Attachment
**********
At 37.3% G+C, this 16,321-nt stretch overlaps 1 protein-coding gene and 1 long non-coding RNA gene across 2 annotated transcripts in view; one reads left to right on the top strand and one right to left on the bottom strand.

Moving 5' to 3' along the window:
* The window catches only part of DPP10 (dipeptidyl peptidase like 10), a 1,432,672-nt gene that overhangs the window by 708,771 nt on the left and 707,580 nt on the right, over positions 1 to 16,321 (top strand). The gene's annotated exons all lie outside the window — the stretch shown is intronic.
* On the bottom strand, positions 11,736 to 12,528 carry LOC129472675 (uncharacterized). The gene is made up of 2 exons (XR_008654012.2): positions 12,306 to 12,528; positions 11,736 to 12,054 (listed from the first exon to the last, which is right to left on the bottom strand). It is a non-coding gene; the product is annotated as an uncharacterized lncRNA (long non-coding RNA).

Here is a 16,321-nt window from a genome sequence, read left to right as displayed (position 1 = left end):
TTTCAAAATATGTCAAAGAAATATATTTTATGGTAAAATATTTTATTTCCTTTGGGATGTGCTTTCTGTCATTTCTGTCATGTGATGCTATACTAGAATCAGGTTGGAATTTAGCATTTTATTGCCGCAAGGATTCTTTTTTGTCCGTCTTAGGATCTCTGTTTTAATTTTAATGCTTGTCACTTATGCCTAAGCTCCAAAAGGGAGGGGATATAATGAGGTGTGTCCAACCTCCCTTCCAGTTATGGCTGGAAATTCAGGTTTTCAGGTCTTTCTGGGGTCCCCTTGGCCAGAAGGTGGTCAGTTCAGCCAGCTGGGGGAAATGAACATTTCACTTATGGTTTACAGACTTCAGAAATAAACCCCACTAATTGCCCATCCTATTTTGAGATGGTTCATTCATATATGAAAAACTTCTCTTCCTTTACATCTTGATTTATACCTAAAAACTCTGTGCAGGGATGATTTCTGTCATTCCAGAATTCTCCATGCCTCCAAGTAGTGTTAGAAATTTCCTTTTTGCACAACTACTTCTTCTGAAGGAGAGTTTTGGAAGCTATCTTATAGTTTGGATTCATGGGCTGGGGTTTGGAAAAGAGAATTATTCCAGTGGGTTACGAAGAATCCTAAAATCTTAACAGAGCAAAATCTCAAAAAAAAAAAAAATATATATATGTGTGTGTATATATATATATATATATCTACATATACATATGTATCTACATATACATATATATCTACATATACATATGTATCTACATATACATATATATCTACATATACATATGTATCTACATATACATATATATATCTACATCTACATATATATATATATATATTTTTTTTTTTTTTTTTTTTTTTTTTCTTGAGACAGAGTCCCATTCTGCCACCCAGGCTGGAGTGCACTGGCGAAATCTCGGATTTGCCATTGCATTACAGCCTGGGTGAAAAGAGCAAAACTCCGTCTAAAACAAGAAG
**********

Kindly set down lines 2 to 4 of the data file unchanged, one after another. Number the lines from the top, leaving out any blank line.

Moving 5' to 3' along the window:
* The window catches only part of DPP10 (dipeptidyl peptidase like 10), a 1,432,672-nt gene that overhangs the window by 708,771 nt on the left and 707,580 nt on the right, over positions 1 to 16,321 (top strand). The gene's annotated exons all lie outside the window — the stretch shown is intronic.
* On the bottom strand, positions 11,736 to 12,528 carry LOC129472675 (uncharacterized). The gene is made up of 2 exons (XR_008654012.2): positions 12,306 to 12,528; positions 11,736 to 12,054 (listed from the first exon to the last, which is right to left on the bottom strand). It is a non-coding gene; the product is annotated as an uncharacterized lncRNA (long non-coding RNA).